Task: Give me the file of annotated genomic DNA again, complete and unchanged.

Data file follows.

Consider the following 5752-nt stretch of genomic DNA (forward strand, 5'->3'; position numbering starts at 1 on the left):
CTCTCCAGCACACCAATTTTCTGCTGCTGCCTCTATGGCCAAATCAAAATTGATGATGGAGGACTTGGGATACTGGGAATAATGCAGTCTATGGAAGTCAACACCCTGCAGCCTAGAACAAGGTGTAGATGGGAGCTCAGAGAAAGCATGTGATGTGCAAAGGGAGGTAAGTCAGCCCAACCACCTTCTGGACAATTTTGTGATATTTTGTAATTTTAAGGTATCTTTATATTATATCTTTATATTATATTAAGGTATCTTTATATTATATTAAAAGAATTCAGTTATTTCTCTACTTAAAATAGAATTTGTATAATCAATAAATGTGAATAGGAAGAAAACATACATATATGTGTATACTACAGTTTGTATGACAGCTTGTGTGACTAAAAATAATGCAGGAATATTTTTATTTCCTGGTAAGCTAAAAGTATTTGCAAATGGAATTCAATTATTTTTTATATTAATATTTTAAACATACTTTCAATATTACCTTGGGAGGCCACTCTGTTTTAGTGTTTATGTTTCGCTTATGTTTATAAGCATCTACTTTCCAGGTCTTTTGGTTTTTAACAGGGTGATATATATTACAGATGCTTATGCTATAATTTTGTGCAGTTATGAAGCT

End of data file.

Consider the following 5752-nt stretch of genomic DNA (forward strand, 5'->3'; position numbering starts at 1 on the left):
CTCTCCAGCACACCAATTTTCTGCTGCTGCCTCTATGGCCAAATCAAAATTGATGATGGAGGACTTGGGATACTGGGAATAATGCAGTCTATGGAAGTCAACACCCTGCAGCCTAGAACAAGGTGTAGATGGGAGCTCAGAGAAAGCATGTGATGTGCAAAGGGAGGTAAGTCAGCCCAACCACCTTCTGGACAATTTTGTGATATTTTGTAATTTTAAGGTATCTTTATATTATATCTTTATATTATATTAAGGTATCTTTATATTATATTAAAAGAATTCAGTTATTTCTCTACTTAAAATAGAATTTGTATAATCAATAAATGTGAATAGGAAGAAAACATACATATATGTGTATACTACAGTTTGTATGACAGCTTGTGTGACTAAAAATAATGCAGGAATATTTTTATTTCCTGGTAAGCTAAAAGTATTTGCAAATGGAATTCAATTATTTTTTATATTAATATTTTAAACATACTTTCAATATTACCTTGGGAGGCCACTCTGTTTTAGTGTTTATGTTTCGCTTATGTTTATAAGCATCTACTTTCCAGGTCTTTTGGTTTTTAACAGGGTGATATATATTACAGATGCTTATGCTATAATTTTGTGCAGTTATGAAGCT